Sunday, August 18, 2013

…Still Holding on Line One

Do you ever feel like part of your life was put on hold as if it were some phone call to a busy company? Does it make you want to hang up and call back again, to remind the party on the other line that you’re still waiting?

Somehow, I feel like I’ve done that to those of you who’ve been wondering whatever happened to the rest of the story on John Kelly Stevens.

It was that strange newspaper entry on March 24, 1900, that got me off track:
Police Sergeant Stevens received a telegram last night from Lafayette, stating that his nephew, Raphael Kruse, had been run over by a wagon and killed while on his way to school.
Yes, we’ve found out who Raphael Kruse was—but what a circuitous route it took us to piece that whole family back together! And it left more mysteries—but they are questions I’ll have to spend some serious time unraveling before I can write more on them.

Now that I’m home from all my summer travels—well, excepting that my heart is still wishing to fly to Fort Wayne this upcoming week to participate in the Federation of Genealogical Societies’ annual conference—I can now access all my homebound databases and files.

And get back to what we were first talking about.

You know, of course, that there is much more on the story of John Kelly Stevens, himself, before we can adequately move back to the preceding generation.

So let’s pick up with the early 1900s in Fort Wayne again, and see what else can be found regarding the good sergeant.

While John Kelly Stevens had had his fair share of mentions in the city’s newspapers, there still were gaps in the timeline. I did learn my way around those news silences, though, when I realized that he apparently went by a nickname—losing the “John” and going only by “Kelly” as have some of his namesakes since then. By searching not only for “John Stevens” but also for “Kelly Stevens,” I got more results for my inquiries.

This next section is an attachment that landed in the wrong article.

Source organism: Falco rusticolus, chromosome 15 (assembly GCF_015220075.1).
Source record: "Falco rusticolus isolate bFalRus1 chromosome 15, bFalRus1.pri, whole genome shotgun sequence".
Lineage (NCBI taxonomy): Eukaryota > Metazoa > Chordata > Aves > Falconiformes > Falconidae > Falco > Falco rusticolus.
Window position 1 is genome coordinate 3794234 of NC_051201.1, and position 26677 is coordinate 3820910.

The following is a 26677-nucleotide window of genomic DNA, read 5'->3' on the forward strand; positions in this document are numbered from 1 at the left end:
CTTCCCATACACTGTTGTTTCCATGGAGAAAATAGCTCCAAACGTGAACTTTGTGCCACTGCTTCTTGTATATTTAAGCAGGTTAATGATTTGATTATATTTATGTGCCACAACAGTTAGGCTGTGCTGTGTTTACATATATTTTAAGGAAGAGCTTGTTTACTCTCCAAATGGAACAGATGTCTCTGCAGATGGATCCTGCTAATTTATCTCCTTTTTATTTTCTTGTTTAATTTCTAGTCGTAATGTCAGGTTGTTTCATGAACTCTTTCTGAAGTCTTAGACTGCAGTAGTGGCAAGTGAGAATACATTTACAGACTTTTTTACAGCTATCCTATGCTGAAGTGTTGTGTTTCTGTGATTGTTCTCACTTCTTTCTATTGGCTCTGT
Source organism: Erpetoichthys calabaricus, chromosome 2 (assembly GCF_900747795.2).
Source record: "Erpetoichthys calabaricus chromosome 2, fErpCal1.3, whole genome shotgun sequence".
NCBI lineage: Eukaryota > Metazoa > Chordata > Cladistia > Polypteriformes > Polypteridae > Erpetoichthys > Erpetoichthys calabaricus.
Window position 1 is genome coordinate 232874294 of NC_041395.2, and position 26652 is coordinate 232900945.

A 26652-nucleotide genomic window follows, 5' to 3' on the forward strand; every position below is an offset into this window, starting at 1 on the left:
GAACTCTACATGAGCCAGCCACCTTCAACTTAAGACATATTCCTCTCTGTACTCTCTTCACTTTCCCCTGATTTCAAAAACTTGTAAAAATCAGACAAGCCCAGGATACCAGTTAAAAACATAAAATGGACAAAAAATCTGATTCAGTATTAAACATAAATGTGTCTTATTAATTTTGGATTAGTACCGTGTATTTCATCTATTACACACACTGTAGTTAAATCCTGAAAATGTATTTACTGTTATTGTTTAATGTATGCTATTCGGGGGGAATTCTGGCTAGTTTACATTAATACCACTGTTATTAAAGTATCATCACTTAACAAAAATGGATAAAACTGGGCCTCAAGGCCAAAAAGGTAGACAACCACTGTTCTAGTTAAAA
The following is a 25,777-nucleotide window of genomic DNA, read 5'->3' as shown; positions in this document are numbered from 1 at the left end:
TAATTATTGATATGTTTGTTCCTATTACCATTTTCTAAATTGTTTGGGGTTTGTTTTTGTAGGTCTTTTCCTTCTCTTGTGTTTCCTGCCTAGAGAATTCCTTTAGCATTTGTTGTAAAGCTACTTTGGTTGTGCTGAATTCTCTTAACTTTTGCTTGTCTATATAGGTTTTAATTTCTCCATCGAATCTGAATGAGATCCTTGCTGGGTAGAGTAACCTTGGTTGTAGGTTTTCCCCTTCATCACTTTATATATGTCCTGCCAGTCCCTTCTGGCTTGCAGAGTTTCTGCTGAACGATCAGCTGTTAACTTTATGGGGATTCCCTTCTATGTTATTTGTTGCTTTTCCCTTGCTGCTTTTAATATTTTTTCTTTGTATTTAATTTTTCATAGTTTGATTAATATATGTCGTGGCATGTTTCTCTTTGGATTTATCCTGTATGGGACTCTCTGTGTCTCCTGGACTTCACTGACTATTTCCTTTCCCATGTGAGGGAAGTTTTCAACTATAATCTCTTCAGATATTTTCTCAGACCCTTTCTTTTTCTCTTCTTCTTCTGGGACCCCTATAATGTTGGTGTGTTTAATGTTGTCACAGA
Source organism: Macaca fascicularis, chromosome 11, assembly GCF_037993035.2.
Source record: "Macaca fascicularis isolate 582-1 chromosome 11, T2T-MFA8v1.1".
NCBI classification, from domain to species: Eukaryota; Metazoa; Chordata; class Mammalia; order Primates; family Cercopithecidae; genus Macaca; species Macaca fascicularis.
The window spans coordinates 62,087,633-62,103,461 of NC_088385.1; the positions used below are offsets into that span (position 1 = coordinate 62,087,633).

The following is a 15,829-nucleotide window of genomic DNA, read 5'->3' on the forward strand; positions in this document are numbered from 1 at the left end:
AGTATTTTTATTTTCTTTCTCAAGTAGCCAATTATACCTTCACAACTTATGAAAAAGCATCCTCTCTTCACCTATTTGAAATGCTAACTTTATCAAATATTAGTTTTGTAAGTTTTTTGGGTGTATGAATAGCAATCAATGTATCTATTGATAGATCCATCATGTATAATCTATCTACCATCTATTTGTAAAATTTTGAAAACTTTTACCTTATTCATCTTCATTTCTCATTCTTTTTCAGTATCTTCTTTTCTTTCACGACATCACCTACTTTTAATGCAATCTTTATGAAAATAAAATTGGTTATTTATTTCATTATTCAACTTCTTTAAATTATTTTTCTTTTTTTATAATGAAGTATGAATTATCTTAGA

Even so, the next mention of the man wasn’t until over a year and a half later. Once again, it yields some difficulties for me in that it gives me a sense of a missing story.

The first clue comes from the title of a news report in the October 23, 1902, Fort Wayne Daily News: “Day Policemen Get New Orders From Superintendent.”

Along with the details of other exchanges, here were the details involving John Kelly Stevens’ new assignment:
Officer Stevens succeeds Officer Pageler on the beat down town on the west side of Calhoun street. Pageler goes to beat No. 3 in the seventh and tenth wards. Officer Petgen goes to Officer Stevens’ old beat in the western part of the city, known as beat No. S.
Say, wait! Did that newspaper say officer? What happened to sergeant?!

Just like that—and just as the family tradition had said it was—Stevens was busted back to line staff level. When did that happen? And why? With all the mentions of his name in the various newspapers over the years, you’d think there would be something explaining a change as significant as that. Was it a voluntary demotion? A disciplinary action? A reduction in force? Or maybe—considering the political ambience of the community—a political move?